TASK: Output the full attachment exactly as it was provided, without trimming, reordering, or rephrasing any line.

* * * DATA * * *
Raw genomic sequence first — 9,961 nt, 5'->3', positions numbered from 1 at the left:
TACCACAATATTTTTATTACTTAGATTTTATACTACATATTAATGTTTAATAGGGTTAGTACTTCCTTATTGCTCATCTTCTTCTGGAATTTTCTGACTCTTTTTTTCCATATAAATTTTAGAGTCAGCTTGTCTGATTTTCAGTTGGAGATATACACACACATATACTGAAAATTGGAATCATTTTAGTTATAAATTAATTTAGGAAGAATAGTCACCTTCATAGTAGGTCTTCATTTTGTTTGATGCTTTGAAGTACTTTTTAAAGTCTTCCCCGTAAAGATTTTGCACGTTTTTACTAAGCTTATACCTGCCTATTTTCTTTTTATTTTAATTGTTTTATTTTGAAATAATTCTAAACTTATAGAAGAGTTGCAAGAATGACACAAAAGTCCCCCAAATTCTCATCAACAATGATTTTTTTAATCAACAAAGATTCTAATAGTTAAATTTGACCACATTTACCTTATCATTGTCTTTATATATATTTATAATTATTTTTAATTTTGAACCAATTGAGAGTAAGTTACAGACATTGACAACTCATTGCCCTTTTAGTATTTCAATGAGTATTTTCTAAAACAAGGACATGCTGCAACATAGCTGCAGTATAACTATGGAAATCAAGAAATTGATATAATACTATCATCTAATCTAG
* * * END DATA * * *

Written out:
Raw genomic sequence first — 9,961 nt, 5'->3', positions numbered from 1 at the left:
TACCACAATATTTTTATTACTTAGATTTTATACTACATATTAATGTTTAATAGGGTTAGTACTTCCTTATTGCTCATCTTCTTCTGGAATTTTCTGACTCTTTTTTTCCATATAAATTTTAGAGTCAGCTTGTCTGATTTTCAGTTGGAGATATACACACACATATACTGAAAATTGGAATCATTTTAGTTATAAATTAATTTAGGAAGAATAGTCACCTTCATAGTAGGTCTTCATTTTGTTTGATGCTTTGAAGTACTTTTTAAAGTCTTCCCCGTAAAGATTTTGCACGTTTTTACTAAGCTTATACCTGCCTATTTTCTTTTTATTTTAATTGTTTTATTTTGAAATAATTCTAAACTTATAGAAGAGTTGCAAGAATGACACAAAAGTCCCCCAAATTCTCATCAACAATGATTTTTTTAATCAACAAAGATTCTAATAGTTAAATTTGACCACATTTACCTTATCATTGTCTTTATATATATTTATAATTATTTTTAATTTTGAACCAATTGAGAGTAAGTTACAGACATTGACAACTCATTGCCCTTTTAGTATTTCAATGAGTATTTTCTAAAACAAGGACATGCTGCAACATAGCTGCAGTATAACTATGGAAATCAAGAAATTGATATAATACTATCATCTAATCTAG